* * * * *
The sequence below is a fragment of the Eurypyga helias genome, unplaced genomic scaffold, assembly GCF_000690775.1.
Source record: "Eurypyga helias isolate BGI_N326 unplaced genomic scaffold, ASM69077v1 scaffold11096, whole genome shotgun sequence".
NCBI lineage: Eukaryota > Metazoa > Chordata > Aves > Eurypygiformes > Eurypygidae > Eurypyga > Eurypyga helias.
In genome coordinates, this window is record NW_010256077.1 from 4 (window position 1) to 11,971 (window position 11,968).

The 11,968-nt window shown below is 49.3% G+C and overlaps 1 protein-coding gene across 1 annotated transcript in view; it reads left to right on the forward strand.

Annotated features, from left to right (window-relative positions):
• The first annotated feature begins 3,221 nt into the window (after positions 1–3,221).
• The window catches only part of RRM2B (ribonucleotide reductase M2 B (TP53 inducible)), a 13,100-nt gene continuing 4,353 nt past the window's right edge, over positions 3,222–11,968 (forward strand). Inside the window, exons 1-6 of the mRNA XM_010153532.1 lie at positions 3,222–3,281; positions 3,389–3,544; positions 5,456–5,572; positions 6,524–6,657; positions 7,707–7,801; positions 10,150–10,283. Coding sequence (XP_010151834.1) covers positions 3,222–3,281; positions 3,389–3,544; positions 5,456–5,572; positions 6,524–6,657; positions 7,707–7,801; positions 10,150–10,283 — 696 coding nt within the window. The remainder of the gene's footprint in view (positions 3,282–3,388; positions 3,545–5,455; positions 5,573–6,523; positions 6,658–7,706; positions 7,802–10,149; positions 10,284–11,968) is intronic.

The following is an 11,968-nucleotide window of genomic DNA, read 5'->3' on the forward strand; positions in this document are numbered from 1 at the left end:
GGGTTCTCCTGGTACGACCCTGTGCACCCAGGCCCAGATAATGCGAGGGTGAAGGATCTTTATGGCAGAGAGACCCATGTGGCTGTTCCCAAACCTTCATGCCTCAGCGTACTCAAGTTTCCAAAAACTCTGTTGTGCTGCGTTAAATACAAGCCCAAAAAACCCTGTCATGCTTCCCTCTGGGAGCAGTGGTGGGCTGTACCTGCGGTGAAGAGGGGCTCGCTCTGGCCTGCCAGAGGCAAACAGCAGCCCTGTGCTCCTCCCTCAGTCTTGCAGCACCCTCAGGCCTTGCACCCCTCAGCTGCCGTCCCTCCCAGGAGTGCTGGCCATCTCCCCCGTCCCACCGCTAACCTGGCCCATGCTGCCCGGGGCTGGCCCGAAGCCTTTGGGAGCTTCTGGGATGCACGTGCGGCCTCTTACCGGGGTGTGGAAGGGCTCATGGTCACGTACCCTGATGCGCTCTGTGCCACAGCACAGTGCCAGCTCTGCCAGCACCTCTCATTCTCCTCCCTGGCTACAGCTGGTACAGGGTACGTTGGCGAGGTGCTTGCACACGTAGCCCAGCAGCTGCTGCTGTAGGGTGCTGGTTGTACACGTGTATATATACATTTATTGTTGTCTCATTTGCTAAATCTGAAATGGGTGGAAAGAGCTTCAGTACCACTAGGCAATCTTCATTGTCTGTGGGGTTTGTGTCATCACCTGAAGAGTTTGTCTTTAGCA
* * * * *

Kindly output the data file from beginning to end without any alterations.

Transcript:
The sequence below is a fragment of the Eurypyga helias genome, unplaced genomic scaffold, assembly GCF_000690775.1.
Source record: "Eurypyga helias isolate BGI_N326 unplaced genomic scaffold, ASM69077v1 scaffold11096, whole genome shotgun sequence".
NCBI lineage: Eukaryota > Metazoa > Chordata > Aves > Eurypygiformes > Eurypygidae > Eurypyga > Eurypyga helias.
In genome coordinates, this window is record NW_010256077.1 from 4 (window position 1) to 11,971 (window position 11,968).

The 11,968-nt window shown below is 49.3% G+C and overlaps 1 protein-coding gene across 1 annotated transcript in view; it reads left to right on the forward strand.

Annotated features, from left to right (window-relative positions):
• The first annotated feature begins 3,221 nt into the window (after positions 1–3,221).
• The window catches only part of RRM2B (ribonucleotide reductase M2 B (TP53 inducible)), a 13,100-nt gene continuing 4,353 nt past the window's right edge, over positions 3,222–11,968 (forward strand). Inside the window, exons 1-6 of the mRNA XM_010153532.1 lie at positions 3,222–3,281; positions 3,389–3,544; positions 5,456–5,572; positions 6,524–6,657; positions 7,707–7,801; positions 10,150–10,283. Coding sequence (XP_010151834.1) covers positions 3,222–3,281; positions 3,389–3,544; positions 5,456–5,572; positions 6,524–6,657; positions 7,707–7,801; positions 10,150–10,283 — 696 coding nt within the window. The remainder of the gene's footprint in view (positions 3,282–3,388; positions 3,545–5,455; positions 5,573–6,523; positions 6,658–7,706; positions 7,802–10,149; positions 10,284–11,968) is intronic.

The following is an 11,968-nucleotide window of genomic DNA, read 5'->3' on the forward strand; positions in this document are numbered from 1 at the left end:
GGGTTCTCCTGGTACGACCCTGTGCACCCAGGCCCAGATAATGCGAGGGTGAAGGATCTTTATGGCAGAGAGACCCATGTGGCTGTTCCCAAACCTTCATGCCTCAGCGTACTCAAGTTTCCAAAAACTCTGTTGTGCTGCGTTAAATACAAGCCCAAAAAACCCTGTCATGCTTCCCTCTGGGAGCAGTGGTGGGCTGTACCTGCGGTGAAGAGGGGCTCGCTCTGGCCTGCCAGAGGCAAACAGCAGCCCTGTGCTCCTCCCTCAGTCTTGCAGCACCCTCAGGCCTTGCACCCCTCAGCTGCCGTCCCTCCCAGGAGTGCTGGCCATCTCCCCCGTCCCACCGCTAACCTGGCCCATGCTGCCCGGGGCTGGCCCGAAGCCTTTGGGAGCTTCTGGGATGCACGTGCGGCCTCTTACCGGGGTGTGGAAGGGCTCATGGTCACGTACCCTGATGCGCTCTGTGCCACAGCACAGTGCCAGCTCTGCCAGCACCTCTCATTCTCCTCCCTGGCTACAGCTGGTACAGGGTACGTTGGCGAGGTGCTTGCACACGTAGCCCAGCAGCTGCTGCTGTAGGGTGCTGGTTGTACACGTGTATATATACATTTATTGTTGTCTCATTTGCTAAATCTGAAATGGGTGGAAAGAGCTTCAGTACCACTAGGCAATCTTCATTGTCTGTGGGGTTTGTGTCATCACCTGAAGAGTTTGTCTTTAGCA